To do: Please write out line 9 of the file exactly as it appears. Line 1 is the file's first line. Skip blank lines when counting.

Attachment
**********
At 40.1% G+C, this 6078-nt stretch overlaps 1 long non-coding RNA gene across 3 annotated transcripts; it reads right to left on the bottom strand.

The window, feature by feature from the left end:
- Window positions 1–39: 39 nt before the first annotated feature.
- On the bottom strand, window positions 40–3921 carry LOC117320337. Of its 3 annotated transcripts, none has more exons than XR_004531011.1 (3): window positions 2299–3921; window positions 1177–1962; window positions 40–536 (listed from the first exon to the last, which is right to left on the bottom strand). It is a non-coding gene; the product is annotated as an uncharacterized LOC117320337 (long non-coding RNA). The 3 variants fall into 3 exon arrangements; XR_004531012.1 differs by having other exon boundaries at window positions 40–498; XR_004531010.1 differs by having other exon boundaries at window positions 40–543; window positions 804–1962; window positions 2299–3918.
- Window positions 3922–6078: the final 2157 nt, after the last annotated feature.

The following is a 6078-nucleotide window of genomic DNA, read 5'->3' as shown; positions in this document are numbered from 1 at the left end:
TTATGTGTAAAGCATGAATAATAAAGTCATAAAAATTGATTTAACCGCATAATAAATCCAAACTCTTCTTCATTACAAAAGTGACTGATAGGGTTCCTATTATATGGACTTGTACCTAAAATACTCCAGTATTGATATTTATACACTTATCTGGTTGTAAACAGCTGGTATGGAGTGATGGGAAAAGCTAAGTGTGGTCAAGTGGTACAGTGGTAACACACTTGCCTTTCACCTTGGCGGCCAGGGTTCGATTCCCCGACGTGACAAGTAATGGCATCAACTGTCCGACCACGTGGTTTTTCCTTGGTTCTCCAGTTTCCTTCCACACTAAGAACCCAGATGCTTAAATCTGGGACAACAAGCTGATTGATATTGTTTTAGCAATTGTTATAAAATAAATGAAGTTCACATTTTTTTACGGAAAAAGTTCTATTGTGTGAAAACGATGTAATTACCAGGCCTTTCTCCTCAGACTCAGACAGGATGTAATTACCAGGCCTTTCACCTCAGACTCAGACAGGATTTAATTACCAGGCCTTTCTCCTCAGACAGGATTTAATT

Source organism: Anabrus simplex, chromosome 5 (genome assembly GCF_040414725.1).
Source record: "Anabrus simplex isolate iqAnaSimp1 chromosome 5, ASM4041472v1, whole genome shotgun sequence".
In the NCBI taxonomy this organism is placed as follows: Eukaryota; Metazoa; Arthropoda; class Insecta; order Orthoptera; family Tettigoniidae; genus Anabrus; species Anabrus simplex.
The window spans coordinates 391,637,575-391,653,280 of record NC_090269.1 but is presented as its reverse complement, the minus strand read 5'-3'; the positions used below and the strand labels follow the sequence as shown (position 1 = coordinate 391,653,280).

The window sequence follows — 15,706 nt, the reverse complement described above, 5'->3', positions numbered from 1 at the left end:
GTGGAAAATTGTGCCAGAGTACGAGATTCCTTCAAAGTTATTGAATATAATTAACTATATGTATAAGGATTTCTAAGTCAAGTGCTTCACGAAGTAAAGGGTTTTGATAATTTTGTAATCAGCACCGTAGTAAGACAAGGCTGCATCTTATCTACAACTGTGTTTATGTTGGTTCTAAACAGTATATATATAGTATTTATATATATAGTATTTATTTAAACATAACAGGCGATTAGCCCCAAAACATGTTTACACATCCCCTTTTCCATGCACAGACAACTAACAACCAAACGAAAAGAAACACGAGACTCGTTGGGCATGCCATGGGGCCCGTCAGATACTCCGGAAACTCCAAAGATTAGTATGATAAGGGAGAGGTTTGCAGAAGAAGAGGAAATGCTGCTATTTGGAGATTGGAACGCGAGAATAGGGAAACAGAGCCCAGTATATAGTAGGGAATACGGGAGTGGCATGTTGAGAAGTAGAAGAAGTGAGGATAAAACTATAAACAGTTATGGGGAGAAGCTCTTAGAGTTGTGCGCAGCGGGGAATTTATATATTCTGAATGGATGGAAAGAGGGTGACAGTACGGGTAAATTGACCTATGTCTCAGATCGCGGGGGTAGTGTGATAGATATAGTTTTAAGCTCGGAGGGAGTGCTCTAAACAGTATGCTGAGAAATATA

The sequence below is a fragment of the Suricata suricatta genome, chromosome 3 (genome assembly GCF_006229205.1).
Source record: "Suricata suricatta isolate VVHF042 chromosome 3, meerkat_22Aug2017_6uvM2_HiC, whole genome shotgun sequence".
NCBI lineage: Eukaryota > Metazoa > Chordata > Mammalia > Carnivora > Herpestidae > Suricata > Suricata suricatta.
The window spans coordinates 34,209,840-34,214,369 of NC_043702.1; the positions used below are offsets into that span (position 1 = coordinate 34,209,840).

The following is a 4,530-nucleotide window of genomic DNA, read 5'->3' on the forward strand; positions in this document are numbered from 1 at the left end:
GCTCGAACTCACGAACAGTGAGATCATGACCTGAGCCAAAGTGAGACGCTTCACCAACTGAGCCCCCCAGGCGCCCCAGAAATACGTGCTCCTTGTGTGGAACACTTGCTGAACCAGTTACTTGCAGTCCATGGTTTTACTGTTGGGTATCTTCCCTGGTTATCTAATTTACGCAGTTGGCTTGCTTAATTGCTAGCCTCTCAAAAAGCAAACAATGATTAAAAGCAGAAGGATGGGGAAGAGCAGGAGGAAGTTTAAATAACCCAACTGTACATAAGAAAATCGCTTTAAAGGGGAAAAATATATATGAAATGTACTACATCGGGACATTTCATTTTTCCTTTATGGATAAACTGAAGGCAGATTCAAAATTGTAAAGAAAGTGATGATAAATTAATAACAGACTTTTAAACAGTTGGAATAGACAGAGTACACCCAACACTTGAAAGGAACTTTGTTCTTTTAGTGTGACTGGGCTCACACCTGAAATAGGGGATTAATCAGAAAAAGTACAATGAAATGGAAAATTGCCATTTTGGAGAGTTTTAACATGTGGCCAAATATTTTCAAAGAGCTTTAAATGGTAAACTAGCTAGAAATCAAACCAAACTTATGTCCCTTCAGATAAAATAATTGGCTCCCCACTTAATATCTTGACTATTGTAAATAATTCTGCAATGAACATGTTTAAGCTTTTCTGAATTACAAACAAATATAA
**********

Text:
Source record: "Anabrus simplex isolate iqAnaSimp1 chromosome 5, ASM4041472v1, whole genome shotgun sequence".